Digging up part of an ancient shipwreck is usually less of a concern for London construction workers than bursting a water main. But, then again, most London construction workers aren’t employed on one of the biggest engineering projects in Europe: Crossrail. For the hundreds of men sweating in orange high-visibility clothing on the Limmo Peninsula site in east London, dealing with archaeological finds is part of the day job. In March this year, during deep excavation in the main shaft on site, they uncovered what looked like a fragment of a boat, probably dating from the 12th to 15th century. The on-site archaeologist immediately stepped in.

When you are dealing with a city as old as London, the past is sometimes only a spadeful of soil away. But for most city dwellers, the concrete means that you’re never going to get down that deep. Vast construction projects such as Crossrail, which will put 21km of new tunnels through the capital, offer a rare and valuable window into the past. Among the most extensive archaeological explorations in recent years, it is already producing finds that carve through British history: prehistoric animal bones at Royal Oak, skeletons from Liverpool Street, remains of a Tudor mansion under your feet at Stepney Green. What is more, the excavations must fit into a carefully choreographed programme that waits for no piece of pottery.

Science Nordic: Legendary Viking town unearthed
By Niels Ebdrup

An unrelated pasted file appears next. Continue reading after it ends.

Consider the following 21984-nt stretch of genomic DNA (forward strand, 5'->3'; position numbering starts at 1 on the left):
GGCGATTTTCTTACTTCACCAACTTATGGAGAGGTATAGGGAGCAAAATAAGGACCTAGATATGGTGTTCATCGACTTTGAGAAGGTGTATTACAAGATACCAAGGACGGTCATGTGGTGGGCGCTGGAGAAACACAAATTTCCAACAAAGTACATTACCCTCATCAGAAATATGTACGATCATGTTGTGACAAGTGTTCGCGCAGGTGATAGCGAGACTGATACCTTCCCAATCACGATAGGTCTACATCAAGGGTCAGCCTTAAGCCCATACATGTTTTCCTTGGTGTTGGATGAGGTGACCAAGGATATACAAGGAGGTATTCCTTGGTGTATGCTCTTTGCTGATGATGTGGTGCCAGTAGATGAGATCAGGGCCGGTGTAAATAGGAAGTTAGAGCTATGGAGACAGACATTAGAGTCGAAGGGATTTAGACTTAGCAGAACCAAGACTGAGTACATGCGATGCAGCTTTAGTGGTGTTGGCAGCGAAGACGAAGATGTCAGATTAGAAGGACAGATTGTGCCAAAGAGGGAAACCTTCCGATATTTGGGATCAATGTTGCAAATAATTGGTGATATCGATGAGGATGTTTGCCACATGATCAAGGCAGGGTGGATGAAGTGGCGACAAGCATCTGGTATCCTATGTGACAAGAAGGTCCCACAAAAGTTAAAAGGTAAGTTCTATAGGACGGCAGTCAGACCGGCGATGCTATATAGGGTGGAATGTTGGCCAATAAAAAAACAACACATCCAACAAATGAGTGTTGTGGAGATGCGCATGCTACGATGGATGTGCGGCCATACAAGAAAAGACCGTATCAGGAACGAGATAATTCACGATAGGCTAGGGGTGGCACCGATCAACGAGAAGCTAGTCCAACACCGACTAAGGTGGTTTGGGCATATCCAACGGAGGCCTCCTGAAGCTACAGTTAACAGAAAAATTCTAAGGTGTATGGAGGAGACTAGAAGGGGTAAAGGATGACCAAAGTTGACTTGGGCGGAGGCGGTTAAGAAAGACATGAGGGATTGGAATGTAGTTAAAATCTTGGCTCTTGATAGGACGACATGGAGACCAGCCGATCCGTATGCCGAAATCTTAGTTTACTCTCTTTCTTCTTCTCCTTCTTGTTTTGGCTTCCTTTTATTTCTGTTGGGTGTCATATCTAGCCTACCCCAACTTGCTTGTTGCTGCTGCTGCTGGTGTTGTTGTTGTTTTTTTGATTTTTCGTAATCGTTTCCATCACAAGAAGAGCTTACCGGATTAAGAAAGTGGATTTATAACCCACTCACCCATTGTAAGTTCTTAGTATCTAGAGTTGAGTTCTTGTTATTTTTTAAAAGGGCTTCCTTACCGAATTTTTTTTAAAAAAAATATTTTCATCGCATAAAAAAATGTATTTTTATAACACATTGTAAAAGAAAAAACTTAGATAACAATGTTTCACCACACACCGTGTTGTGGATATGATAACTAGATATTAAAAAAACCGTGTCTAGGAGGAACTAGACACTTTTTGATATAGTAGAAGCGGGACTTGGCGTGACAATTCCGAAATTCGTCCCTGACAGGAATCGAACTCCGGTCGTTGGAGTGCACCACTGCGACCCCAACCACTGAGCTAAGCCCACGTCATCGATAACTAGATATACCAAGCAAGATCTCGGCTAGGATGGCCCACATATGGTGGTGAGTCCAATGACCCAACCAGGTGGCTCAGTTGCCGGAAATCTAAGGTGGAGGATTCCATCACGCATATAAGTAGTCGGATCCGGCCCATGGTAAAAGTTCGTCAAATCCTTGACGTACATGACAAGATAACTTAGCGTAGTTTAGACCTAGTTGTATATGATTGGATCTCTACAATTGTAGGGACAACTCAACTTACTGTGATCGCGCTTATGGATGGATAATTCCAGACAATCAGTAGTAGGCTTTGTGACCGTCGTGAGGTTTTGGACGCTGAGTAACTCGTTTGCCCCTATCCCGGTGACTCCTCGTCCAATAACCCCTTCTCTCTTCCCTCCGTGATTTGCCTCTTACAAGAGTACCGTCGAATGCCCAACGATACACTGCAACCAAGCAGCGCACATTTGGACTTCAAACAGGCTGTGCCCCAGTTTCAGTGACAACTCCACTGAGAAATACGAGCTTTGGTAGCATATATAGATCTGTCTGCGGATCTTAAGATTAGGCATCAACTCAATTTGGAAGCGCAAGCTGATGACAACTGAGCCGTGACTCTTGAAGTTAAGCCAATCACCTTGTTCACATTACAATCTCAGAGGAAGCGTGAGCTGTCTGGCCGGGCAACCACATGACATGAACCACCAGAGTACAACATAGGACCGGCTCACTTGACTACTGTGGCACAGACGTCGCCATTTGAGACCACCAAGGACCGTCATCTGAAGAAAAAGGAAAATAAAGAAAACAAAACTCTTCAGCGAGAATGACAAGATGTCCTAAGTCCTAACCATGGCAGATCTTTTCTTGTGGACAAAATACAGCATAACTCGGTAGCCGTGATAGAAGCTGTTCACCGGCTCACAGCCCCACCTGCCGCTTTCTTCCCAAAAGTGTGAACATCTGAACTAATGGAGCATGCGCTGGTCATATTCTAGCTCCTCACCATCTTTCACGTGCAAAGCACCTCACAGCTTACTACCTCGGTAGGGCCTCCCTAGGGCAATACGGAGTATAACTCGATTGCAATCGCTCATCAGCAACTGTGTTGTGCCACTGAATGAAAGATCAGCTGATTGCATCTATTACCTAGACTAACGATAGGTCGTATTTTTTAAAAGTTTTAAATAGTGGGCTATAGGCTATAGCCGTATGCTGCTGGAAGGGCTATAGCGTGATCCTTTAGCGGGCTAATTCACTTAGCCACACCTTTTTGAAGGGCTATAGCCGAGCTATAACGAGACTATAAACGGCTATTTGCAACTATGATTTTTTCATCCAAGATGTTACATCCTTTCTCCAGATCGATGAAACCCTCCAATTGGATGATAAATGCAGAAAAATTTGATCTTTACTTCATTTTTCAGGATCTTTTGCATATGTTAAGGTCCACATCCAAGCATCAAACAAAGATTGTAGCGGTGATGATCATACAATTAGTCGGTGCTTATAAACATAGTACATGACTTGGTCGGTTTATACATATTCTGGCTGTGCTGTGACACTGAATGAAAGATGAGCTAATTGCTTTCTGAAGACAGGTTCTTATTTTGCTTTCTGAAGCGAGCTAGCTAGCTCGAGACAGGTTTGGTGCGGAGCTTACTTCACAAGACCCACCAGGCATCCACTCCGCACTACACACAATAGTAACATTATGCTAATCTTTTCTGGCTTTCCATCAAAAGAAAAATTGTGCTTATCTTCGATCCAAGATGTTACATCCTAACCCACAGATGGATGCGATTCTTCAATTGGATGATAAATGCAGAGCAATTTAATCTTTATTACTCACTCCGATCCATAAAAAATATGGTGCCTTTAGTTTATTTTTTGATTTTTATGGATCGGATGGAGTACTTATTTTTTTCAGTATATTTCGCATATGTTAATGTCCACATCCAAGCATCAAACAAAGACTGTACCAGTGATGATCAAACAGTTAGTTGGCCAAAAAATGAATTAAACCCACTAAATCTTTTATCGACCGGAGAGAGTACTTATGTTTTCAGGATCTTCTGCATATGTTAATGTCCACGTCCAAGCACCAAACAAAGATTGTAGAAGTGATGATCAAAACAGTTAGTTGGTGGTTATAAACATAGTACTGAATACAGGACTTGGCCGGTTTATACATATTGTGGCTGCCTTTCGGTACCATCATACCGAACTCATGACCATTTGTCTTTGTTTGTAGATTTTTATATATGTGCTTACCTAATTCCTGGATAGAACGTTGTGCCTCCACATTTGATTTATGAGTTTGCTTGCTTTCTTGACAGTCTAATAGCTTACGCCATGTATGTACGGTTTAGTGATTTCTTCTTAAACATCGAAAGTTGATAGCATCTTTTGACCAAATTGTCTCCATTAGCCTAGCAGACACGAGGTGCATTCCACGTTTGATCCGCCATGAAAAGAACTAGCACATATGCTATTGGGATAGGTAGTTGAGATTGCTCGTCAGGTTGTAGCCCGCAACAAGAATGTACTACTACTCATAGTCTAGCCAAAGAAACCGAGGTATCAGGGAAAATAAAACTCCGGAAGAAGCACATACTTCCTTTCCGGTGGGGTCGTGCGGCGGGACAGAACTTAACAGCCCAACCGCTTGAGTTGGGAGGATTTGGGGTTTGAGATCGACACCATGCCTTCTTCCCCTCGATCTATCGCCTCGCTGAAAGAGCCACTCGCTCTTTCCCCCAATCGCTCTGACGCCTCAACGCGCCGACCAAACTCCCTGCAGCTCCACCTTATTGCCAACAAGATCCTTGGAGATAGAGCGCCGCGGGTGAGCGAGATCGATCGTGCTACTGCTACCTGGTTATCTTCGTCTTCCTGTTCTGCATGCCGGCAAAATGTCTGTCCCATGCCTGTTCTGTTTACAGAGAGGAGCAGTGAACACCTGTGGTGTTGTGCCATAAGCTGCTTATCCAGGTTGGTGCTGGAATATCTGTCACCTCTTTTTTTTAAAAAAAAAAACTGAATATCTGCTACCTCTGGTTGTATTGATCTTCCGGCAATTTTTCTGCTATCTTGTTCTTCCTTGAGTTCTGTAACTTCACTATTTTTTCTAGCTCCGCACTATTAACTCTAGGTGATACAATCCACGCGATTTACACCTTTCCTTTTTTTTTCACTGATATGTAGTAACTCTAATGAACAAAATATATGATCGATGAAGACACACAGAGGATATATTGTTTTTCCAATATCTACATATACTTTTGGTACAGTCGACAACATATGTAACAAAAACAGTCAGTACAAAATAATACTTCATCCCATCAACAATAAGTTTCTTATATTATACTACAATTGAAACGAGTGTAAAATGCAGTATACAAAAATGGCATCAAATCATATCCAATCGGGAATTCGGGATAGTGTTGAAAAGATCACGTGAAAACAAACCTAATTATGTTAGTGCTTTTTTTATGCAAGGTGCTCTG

July 2, 2012 - 05:00

The hidden centre of power for the first Danish kings may well have popped up from the soil in Northern Germany. Archaeologists have surprisingly found some 200 houses and piles of weapons.

Danish archaeologists believe they have found the remains of the fabled Viking town Sliasthorp by the Schlei bay in northern Germany, near the Danish border.

According to texts from the 8th century, the town served as the centre of power for the first Scandinavian kings.

But historians have doubted whether Sliasthorp even existed. This doubt is now starting to falter, as archaeologists from Aarhus University are making one amazing discovery after the other in the German soil.

This is Hull and East Riding (UK): Iron Age evidence halts college redevelopment

BUILDING work has been halted at a city college after workers discovered signs of Iron Age settlements.

The discovery was made on the fields at Wilberforce College in east Hull.

The findings were unearthed while builders were digging for an all-weather sports pitch, part of redevelopment work at the college.

Experts from Humber Field Archaeology have now moved on to the site to begin excavating the area and documenting their findings.

Voice of America: Mali Islamists Destroy Ancient Timbuktu Sites
Posted Monday, July 2nd, 2012 at 5:45 pm

Islamist militants in Mali's historic city Timbuktu destroyed and damaged ancient sites for a third straight day, defying international threats of prosecution.

Witnesses say the al-Qaida-linked group Ansar Dine targeted the 15th-century Sidi Yahya mosque on Monday, tearing off the entrance door. The door is considered sacred and was to remain closed until the end of the world.

Current Archaeology (UK): Raising the Curtain: Excavating Shakespeare’s lost playhouse
By Carly Hilts
July 6, 2012